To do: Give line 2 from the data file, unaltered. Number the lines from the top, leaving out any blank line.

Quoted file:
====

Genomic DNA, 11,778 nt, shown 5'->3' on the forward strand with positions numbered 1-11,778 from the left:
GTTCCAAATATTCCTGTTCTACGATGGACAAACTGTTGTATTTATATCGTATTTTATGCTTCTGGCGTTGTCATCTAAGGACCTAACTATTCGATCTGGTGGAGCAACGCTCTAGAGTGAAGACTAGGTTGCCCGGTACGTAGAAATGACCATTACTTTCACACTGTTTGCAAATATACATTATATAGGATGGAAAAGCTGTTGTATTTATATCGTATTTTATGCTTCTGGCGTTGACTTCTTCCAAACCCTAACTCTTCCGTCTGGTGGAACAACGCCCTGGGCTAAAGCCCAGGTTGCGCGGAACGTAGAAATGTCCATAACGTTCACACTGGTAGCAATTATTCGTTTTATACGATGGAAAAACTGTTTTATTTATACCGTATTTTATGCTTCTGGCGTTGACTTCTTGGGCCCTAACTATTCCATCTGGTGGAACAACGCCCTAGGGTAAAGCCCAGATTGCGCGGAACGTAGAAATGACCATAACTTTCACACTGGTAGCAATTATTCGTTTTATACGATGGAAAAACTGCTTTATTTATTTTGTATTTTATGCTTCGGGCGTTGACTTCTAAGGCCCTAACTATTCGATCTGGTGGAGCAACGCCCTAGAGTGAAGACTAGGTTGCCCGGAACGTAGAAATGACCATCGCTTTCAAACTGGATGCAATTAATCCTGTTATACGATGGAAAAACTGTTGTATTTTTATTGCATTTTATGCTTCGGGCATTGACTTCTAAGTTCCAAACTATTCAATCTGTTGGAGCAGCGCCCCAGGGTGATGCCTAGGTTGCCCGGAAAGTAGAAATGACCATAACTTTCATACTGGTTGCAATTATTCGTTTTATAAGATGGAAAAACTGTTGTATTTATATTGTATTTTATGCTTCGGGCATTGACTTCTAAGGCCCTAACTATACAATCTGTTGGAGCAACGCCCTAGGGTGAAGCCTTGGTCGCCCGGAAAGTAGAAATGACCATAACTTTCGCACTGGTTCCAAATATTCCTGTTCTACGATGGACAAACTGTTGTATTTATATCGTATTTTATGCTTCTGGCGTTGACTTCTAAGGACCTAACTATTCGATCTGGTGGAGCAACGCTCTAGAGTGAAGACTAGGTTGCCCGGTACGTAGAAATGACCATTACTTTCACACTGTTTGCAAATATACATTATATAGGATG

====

GTTCCAAATATTCCTGTTCTACGATGGACAAACTGTTGTATTTATATCGTATTTTATGCTTCTGGCGTTGTCATCTAAGGACCTAACTATTCGATCTGGTGGAGCAACGCTCTAGAGTGAAGACTAGGTTGCCCGGTACGTAGAAATGACCATTACTTTCACACTGTTTGCAAATATACATTATATAGGATGGAAAAGCTGTTGTATTTATATCGTATTTTATGCTTCTGGCGTTGACTTCTTCCAAACCCTAACTCTTCCGTCTGGTGGAACAACGCCCTGGGCTAAAGCCCAGGTTGCGCGGAACGTAGAAATGTCCATAACGTTCACACTGGTAGCAATTATTCGTTTTATACGATGGAAAAACTGTTTTATTTATACCGTATTTTATGCTTCTGGCGTTGACTTCTTGGGCCCTAACTATTCCATCTGGTGGAACAACGCCCTAGGGTAAAGCCCAGATTGCGCGGAACGTAGAAATGACCATAACTTTCACACTGGTAGCAATTATTCGTTTTATACGATGGAAAAACTGCTTTATTTATTTTGTATTTTATGCTTCGGGCGTTGACTTCTAAGGCCCTAACTATTCGATCTGGTGGAGCAACGCCCTAGAGTGAAGACTAGGTTGCCCGGAACGTAGAAATGACCATCGCTTTCAAACTGGATGCAATTAATCCTGTTATACGATGGAAAAACTGTTGTATTTTTATTGCATTTTATGCTTCGGGCATTGACTTCTAAGTTCCAAACTATTCAATCTGTTGGAGCAGCGCCCCAGGGTGATGCCTAGGTTGCCCGGAAAGTAGAAATGACCATAACTTTCATACTGGTTGCAATTATTCGTTTTATAAGATGGAAAAACTGTTGTATTTATATTGTATTTTATGCTTCGGGCATTGACTTCTAAGGCCCTAACTATACAATCTGTTGGAGCAACGCCCTAGGGTGAAGCCTTGGTCGCCCGGAAAGTAGAAATGACCATAACTTTCGCACTGGTTCCAAATATTCCTGTTCTACGATGGACAAACTGTTGTATTTATATCGTATTTTATGCTTCTGGCGTTGACTTCTAAGGACCTAACTATTCGATCTGGTGGAGCAACGCTCTAGAGTGAAGACTAGGTTGCCCGGTACGTAGAAATGACCATTACTTTCACACTGTTTGCAAATATACATTATATAGGATG